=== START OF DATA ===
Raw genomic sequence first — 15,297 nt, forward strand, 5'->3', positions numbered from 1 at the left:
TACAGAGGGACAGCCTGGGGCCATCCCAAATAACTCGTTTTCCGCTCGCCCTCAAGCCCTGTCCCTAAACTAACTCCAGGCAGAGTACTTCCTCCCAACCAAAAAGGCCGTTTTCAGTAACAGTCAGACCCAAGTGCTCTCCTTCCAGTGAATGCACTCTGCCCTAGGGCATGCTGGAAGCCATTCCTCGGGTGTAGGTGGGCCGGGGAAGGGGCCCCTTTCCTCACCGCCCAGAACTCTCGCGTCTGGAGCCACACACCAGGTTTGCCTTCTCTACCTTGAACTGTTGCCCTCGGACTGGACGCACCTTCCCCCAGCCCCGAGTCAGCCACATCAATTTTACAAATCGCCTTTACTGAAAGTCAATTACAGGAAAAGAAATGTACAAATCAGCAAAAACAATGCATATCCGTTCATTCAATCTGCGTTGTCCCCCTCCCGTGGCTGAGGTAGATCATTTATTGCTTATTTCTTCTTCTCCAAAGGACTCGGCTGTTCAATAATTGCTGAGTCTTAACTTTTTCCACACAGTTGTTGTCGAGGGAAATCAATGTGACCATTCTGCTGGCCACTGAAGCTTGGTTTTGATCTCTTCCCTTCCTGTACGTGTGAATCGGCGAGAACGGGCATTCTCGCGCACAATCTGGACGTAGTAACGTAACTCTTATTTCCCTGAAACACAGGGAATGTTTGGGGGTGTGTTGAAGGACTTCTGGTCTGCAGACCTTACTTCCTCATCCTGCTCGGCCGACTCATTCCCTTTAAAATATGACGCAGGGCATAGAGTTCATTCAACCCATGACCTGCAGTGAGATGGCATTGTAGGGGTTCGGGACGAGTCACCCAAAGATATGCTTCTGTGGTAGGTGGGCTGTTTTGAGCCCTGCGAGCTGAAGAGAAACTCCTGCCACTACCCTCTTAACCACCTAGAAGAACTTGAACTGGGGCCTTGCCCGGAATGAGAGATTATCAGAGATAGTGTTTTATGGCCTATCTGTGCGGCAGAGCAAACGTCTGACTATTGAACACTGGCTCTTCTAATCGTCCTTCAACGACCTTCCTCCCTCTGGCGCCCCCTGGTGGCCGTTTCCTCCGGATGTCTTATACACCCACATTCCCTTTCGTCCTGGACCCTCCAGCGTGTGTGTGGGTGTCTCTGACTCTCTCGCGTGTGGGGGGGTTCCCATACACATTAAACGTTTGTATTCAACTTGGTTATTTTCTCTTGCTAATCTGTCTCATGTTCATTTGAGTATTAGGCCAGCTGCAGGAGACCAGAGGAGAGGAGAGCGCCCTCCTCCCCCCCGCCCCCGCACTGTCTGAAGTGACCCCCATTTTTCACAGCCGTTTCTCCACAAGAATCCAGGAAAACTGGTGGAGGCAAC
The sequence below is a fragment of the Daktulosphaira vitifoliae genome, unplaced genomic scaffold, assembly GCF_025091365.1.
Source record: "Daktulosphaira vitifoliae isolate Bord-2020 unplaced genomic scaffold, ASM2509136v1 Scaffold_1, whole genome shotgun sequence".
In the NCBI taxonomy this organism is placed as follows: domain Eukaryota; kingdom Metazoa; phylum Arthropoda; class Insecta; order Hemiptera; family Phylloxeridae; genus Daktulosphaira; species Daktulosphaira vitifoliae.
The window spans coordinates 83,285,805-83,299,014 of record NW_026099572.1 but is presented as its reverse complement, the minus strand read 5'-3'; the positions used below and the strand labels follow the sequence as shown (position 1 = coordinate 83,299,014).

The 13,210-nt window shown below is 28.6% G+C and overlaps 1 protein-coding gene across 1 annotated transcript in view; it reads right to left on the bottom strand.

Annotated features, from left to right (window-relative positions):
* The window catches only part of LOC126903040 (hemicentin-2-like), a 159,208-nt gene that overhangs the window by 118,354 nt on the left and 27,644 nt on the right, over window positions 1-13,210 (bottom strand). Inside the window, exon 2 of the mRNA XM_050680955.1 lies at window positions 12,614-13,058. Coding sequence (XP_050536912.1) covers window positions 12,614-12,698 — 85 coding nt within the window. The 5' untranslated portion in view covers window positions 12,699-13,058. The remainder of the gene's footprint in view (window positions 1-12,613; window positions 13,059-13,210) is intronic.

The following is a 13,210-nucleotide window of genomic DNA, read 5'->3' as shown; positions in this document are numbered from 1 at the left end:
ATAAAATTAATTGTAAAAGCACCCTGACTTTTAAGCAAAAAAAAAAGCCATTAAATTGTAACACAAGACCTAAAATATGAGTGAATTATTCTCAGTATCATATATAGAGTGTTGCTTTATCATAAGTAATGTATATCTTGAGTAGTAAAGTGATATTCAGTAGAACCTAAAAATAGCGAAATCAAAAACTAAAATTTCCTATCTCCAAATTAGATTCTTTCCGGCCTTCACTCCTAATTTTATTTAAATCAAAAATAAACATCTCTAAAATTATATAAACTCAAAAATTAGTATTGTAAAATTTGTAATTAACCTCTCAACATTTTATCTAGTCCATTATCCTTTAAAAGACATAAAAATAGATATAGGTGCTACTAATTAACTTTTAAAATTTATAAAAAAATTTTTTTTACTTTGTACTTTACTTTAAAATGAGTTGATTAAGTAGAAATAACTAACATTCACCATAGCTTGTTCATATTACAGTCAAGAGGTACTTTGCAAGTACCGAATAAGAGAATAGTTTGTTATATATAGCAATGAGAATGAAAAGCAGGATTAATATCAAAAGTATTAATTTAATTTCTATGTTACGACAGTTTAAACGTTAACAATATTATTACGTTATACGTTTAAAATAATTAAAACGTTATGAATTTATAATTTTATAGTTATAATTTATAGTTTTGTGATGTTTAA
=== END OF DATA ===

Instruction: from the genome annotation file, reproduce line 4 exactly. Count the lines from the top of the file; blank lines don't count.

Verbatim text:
Source record: "Daktulosphaira vitifoliae isolate Bord-2020 unplaced genomic scaffold, ASM2509136v1 Scaffold_1, whole genome shotgun sequence".